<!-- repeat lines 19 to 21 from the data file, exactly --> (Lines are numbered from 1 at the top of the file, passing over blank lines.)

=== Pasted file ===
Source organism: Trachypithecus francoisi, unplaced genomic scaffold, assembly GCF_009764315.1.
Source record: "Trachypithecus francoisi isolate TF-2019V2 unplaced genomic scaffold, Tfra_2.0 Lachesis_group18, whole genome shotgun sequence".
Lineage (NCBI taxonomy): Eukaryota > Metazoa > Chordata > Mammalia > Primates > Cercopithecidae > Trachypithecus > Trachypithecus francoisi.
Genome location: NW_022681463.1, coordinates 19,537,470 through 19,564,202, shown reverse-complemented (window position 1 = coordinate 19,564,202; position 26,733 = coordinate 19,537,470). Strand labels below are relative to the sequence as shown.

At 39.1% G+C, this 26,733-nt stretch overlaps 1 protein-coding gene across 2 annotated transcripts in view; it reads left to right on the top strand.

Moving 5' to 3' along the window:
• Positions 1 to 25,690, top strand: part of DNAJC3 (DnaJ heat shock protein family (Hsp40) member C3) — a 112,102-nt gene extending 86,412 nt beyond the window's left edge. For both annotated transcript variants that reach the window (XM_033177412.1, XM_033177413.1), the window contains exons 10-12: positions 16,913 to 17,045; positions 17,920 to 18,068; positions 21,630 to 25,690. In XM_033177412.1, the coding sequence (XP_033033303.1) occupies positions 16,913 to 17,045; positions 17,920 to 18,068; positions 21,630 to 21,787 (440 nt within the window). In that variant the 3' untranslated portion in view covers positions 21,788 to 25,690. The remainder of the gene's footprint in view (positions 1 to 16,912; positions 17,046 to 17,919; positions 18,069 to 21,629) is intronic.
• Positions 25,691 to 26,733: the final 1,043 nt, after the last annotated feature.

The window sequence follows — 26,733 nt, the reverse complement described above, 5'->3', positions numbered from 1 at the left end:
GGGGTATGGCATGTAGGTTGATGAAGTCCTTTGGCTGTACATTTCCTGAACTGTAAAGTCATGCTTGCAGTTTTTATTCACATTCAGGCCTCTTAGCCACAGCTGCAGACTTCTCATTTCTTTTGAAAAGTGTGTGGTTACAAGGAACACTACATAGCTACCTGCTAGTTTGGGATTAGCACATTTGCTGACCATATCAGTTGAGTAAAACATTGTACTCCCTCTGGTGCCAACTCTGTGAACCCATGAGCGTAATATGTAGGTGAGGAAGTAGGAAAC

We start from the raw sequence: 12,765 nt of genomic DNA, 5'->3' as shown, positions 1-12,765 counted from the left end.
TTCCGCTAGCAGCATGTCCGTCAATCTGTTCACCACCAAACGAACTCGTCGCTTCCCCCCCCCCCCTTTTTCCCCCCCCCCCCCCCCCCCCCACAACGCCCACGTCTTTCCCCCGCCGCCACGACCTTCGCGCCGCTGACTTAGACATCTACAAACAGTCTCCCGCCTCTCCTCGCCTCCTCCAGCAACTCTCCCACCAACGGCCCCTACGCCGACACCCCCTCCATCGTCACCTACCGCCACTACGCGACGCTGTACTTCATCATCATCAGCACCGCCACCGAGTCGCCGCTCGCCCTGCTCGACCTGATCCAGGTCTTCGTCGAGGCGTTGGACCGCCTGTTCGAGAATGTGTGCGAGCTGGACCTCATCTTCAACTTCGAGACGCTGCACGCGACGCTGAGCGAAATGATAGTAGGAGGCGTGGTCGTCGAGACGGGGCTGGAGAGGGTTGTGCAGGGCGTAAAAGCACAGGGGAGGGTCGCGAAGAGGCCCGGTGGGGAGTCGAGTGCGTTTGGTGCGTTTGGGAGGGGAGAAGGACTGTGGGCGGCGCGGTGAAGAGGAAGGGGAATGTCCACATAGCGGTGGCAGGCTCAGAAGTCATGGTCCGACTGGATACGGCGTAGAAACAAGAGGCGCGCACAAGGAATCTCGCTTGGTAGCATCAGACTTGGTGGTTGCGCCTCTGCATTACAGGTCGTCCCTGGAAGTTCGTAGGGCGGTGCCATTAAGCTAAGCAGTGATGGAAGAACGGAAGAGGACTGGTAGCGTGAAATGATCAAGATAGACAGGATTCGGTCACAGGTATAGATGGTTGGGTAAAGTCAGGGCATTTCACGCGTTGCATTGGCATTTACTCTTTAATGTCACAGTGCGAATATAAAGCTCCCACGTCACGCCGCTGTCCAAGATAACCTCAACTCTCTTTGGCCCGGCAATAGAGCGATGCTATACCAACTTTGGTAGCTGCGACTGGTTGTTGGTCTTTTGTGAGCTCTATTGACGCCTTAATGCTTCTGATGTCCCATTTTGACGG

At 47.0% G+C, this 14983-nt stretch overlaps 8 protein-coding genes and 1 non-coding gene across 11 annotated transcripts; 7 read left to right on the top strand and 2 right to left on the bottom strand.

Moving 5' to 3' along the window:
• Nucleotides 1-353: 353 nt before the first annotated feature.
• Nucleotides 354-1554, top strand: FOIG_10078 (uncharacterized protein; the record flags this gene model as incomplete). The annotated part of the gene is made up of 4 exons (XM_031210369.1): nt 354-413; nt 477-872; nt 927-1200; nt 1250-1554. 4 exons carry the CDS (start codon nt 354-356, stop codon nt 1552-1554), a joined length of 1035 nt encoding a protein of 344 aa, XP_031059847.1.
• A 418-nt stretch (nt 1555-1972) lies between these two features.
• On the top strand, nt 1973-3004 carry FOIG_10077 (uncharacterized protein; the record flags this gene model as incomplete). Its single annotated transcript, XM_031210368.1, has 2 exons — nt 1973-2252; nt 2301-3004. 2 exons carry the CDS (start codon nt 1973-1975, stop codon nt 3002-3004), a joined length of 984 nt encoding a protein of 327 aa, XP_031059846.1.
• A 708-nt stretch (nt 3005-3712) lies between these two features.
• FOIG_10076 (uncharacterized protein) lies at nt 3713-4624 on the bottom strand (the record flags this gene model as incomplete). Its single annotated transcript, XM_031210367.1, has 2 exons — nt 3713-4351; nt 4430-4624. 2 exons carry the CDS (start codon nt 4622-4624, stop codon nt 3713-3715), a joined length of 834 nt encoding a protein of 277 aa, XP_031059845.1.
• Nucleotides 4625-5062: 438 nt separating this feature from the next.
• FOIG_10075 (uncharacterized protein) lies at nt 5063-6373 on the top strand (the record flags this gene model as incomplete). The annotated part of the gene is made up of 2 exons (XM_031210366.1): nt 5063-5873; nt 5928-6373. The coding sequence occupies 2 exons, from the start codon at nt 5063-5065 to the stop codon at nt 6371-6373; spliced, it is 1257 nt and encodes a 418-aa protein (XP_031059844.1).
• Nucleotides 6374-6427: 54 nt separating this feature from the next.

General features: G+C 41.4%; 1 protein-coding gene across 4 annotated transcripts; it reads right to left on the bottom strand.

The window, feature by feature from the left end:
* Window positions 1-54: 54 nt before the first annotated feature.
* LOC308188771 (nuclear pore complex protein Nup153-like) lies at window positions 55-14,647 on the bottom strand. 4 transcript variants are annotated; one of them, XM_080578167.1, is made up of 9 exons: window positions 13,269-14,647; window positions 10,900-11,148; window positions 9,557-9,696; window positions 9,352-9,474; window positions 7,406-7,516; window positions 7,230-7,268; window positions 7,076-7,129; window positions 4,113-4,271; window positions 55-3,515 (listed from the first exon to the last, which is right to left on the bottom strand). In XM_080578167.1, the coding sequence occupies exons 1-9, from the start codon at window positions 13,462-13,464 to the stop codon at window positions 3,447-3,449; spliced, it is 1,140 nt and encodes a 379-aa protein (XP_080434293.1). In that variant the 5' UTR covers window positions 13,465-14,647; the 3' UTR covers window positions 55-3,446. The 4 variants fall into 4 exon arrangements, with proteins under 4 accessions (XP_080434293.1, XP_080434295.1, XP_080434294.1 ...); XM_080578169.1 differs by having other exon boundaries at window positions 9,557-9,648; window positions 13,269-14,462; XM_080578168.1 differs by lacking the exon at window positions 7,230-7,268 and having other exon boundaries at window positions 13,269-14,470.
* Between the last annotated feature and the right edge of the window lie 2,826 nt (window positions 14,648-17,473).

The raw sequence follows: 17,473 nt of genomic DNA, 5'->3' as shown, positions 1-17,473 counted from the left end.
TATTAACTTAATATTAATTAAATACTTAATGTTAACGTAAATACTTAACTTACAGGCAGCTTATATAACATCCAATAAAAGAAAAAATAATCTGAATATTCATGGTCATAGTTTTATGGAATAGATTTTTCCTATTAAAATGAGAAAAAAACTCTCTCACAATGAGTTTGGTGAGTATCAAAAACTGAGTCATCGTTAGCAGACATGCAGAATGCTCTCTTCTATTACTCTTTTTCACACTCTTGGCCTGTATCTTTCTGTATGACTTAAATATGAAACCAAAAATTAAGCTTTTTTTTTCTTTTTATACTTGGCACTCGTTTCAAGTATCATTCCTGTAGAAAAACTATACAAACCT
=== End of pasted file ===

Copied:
• A 708-nt stretch (nt 3005-3712) lies between these two features.
• FOIG_10076 (uncharacterized protein) lies at nt 3713-4624 on the bottom strand (the record flags this gene model as incomplete). Its single annotated transcript, XM_031210367.1, has 2 exons — nt 3713-4351; nt 4430-4624. 2 exons carry the CDS (start codon nt 4622-4624, stop codon nt 3713-3715), a joined length of 834 nt encoding a protein of 277 aa, XP_031059845.1.
• Nucleotides 4625-5062: 438 nt separating this feature from the next.